2016 02 29 Tearsheet Financial Times Portrait of Mochtar Riady, Lippo Group
Photography, Published work, Updates

Tear sheets: Portrait for the Financial Times

Last month I shot a portrait of Mochtar Riady for the Business Life section of the Financial Times.

It was published on all the print editions of the Financial Times on February 29, 2016. It was also published on all the online editions.

2016 02 29 Tearsheet Financial Times Portrait of Mochtar Riady, Lippo Group. Published on Business Life, on all international editions, page 12, February 29, 2016. (Rodrigo Ordonez)

Mochtar Riady is the founder and chairman of multinational conglomerate Lippo Group. According to Forbes, he currently ranks #6 in the list of Indonesia’s richest and #854 globally.

Executives have limited time, so shooting portraits is an art that requires a combination of technical and interpersonal skills. In another post I will share more details about how to approach an assignment like this.

Photography, Published work

Tear sheets: WirtschaftsWoche (Germany)

Tear sheets of editorial photographs published in German business magazine WirtschaftsWoche (aka WiWo) on a story on medium-size enterprises in Indonesia, featuring Eztu Glass and Martha Tilaar Group.

2015 10 09 Tearsheet WirtschaftsWoche SMEs in Indonesia print Eztu Glass (Rodrigo Ordonez)

2015 10 09 Tearsheet WirtschaftsWoche SMEs in Indonesia print Martha Tilaar (Rodrigo Ordonez)

2015 10 09 Tearsheet WirtschaftsWoche SMEs in Indonesia print Martha Tilaar (Rodrigo Ordonez)

The story was also published online.

2015 10 09 Tearsheet WirtschaftsWoche SMEs in Indonesia web Eztu Glass (Rodrigo Ordonez)

About this blog, Journalism, Photography

First issue

These days, it’s unusual for new printed media to be born. But when they do, they follow a long-standing tradition, going back to the age of the very first newspapers, when they were barely one-page lampoons handed out at the market.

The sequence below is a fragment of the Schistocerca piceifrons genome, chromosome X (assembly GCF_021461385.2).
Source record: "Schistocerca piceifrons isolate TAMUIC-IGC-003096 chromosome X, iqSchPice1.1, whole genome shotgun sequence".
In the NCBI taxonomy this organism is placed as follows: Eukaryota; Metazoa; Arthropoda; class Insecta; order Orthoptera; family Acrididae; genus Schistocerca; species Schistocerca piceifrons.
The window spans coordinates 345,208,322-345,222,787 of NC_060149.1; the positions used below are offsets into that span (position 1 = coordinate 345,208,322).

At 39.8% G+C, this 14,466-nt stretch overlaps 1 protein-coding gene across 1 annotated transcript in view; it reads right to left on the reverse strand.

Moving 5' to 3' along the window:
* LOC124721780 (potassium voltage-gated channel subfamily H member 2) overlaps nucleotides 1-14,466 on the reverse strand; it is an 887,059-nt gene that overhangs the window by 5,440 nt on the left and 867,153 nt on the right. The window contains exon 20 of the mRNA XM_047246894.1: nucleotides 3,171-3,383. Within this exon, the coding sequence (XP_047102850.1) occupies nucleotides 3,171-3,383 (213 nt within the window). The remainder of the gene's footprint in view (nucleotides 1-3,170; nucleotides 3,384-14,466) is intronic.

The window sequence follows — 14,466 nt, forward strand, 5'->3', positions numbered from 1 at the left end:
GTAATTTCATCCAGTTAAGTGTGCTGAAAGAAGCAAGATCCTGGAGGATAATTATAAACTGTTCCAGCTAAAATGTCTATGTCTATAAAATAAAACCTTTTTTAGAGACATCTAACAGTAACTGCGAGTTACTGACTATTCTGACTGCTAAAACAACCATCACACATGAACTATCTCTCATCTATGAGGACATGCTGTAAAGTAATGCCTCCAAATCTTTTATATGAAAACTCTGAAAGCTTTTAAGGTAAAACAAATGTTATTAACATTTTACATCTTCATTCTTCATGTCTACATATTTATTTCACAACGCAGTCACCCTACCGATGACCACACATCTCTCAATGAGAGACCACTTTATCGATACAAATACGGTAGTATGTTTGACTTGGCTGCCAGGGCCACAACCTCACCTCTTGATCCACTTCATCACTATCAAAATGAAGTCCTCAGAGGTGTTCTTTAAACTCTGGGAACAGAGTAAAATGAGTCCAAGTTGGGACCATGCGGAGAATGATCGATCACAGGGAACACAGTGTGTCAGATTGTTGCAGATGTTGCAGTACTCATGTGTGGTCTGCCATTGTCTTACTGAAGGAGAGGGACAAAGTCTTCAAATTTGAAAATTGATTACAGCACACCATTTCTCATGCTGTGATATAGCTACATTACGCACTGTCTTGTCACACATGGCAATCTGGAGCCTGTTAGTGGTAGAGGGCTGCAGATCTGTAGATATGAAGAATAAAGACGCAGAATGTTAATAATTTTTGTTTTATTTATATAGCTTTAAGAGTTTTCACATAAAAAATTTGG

Back in the day, the first issue of a newspaper would outline the publisher’s editorial philosophy. The first editorial would describe a newspaper’s approach and values. Readers could therefore get a summary of a daily’s working methodology and ethical guidelines, its geographical reach, and its position on issues of interest to their community. It was, in short, a statement of principles; a road map to guide both editors and readers.

A newspaper vendor in Bath, UK

A newspaper vendor in Bath, UK

I deemed it pertinent to do something similar upon launching this blog. After all, it’s only fair to establish certain ground rules of sorts, so I can narrow the topics I’ll write about and readers know what to expect.

So here it goes.

Why is this blog called ‘Amphibians’?

I’m very attracted to the concept of ‘cultural amphibians,’ originally coined by writer Stefan Zweig to refer to people who lived across borders (read, in exile) during both World Wars and couldn’t fully identify with the identity of any one country. Rather than feeling disenfranchised and torn between loyalties, they lived ‘amphibiously,’ graciously moving between nationalities, languages and identities.